NBAA 2015 did not disappoint. In education, inspiration or deal making. Traffic among the thousand-plus exhibitors at the convention center and sold-out static display felt brisk and buoyant. The blue sky and idyllic temperature may have contributed to the overall optimistic mood, but I also felt momentum. People were not just tire kicking. They were doing business.
As a creative director, I pay attention to the way companies tell their stories. Display their wares. Draw you in. I learn as much from the bad as the good. Here, I’ll share insights based on outreach I found especially effective. For what didn’t work, talk to me in person.
Aerospace Technologies Group (ATG) scored a homer with its brilliant futuristic, relaxation pods (used we’re told in the 2013 movie The Internship with Vince Vaughn and Owen Wilson). Curiosity drew you in. Comfort captivated you. Once you sat down on one of its three chaise-lounge-like chairs, a staffer closed the pod over your face and you happily viewed a short video of ATG’s offerings. From start to finish. It was a brilliant transaction. You gave your time in order to put your feet up. I have to think that future mentions of ATG will stimulate a sort of Pavlovian response. A subliminal, positive association. Great positioning for a company that aspires to be more than an aircraft supplier and craftsman, but a collaborator and leader. Someone you want to work with.
Showing trumps telling. Dallas Airmotive put its expertise on display again this year will a follow-up to last year’s Thrill of the Build. It changed up and added to the experience by having technicians provide a running commentary of their activities. And instead of doing a full PT6 engine overhaul, this go-round it demonstrated its worldwide, 24/7 mobile APU repair capabilities.
Phillips 66 offered a selfie station with a slinky-gown, feather-headdress-wearing showgirl. You could share on Twitter or Instagram with the hashtag #P66AV as part of a dig-for-gold contest. We never walked by the booth without seeing people taking photos. Score.
The Mente Group wowed the aisle with a big pile of money. If you snapped a photo and posted it online, you earned a chance to win an Apple watch. A fully outfitted guard added authenticity and showmanship. I always wondered what a stack of a million one-dollars bills would actually look like. Now I know and can share it with my friends.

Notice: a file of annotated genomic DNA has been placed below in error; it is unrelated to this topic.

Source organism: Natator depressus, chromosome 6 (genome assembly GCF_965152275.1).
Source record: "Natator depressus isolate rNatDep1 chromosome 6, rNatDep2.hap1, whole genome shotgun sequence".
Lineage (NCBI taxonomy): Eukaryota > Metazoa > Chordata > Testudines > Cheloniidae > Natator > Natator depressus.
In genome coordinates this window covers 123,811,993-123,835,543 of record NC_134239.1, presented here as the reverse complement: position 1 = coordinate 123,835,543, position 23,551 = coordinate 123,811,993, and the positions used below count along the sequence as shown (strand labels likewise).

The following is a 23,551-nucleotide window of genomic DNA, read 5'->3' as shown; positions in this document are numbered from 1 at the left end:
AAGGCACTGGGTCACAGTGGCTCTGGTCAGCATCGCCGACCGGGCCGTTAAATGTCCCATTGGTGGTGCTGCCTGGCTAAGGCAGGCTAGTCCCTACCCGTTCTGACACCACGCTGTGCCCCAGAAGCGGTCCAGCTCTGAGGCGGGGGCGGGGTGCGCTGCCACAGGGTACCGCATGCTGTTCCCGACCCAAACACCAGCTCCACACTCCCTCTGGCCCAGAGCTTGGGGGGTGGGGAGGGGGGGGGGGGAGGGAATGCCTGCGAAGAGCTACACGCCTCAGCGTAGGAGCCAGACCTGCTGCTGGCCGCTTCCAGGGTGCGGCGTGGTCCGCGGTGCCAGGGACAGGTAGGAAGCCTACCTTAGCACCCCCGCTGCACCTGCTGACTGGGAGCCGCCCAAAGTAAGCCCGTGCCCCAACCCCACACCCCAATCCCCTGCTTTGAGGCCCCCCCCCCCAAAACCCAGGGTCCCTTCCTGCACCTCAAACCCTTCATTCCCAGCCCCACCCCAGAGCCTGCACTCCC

Futuristic elements reinforce high-tech services.
SmartSky Networks used a virtual spokesperson named Sky to communicate the benefits of its new 4G LTE-based technology and what this blazing-fast air-to-ground network means to passengers and crew. From the number of times people stepped up and engaged with Sky, I’d say she did her job. Quite well.
Bold, big design delivers impact.
Jetex has only been around 10 years, but it makes a statement with its yellow, logo-as-a-wall booth.
Simplicity stands out in the clutter.
Wichita got it right when it showed restraint in its booth. It features 14 partner companies, but asked each to follow specific design parameters so that the overall message could shine through for the greater good. The simplified palette, generous use of white space and succinct message help communicate Wichita is the Air Capital.
Interaction increases understanding.
Lufthansa Technik impressed our team first with an incredibly large and detailed aircraft model showcasing its VIP completions capabilities, but further won us over with knowledgeable staff who talked us through some of the intricacies of shaving weight off construction materials without sacrificing strength. Or beauty.
Video adds energy.
All the OEMs leveraged supersized videos to showcase their products – and inspire you to use them. Global companies with complex offerings increasingly use video too. It simplifies and informs like nothing else. Use print for facts. Video for connection.
Global businesses need diversity.
Businesses that serve the world need to look the part. Don’t just show your aircraft flying over Lake Powell. Show different ethnicities, locales, genders and ages. NBAA reports attendees from 96 countries. There’s a good reason why you see maps in many booths.
Entertainers pack a punch.
Aircraft manufacturers and major suppliers continue to tap into big-name entertainers for their private after-hours events. (I was more than a little envious to have missed seeing Keith Urban.) And, it’s always fun to see entertainers such as David Copperfield walking through the static display. Singer-songwriter and pilot Dierks Bentley captured the attention of the opening-session crowd and generated considerable social-media buzz.
Celebrity testimonials wow.
Bombardier made the best use of star power with business jet user,advocate and pilot William Shatner. He helped launch Bombardier WAVE, high-speed Wi-Fi service for Bombardier’s Global family of aircraft. Star Trek’s former Captain Kirk gave the system a first-time trial as he flew into Vegas for the NBAA convention. In addition to coverage by the aviation trades, social media further magnifies the spokesperson role. You can read Shatner’s personal posts on Twitter and watch his demo on YouTube.
People seek open bars.
By the time cocktail hour arrives, attendees need a pick-me-up. Feet ache. Backs hurt. Come 4 p.m., you see a definite shift in the flow of booth traffic. People migrate to those exhibitors with drinks and hors d’oeuvres. BBA Aviation’s happy hour is always one of the highest attended. It brings the show day to a nice, social conclusion.
NBAA15 featured aircraft that go higher and faster. In-flight Wi-Fi that replicates the in-office experience. Manufacturers and service providers doing business. And dynamic outreach that builds brands. Bravo.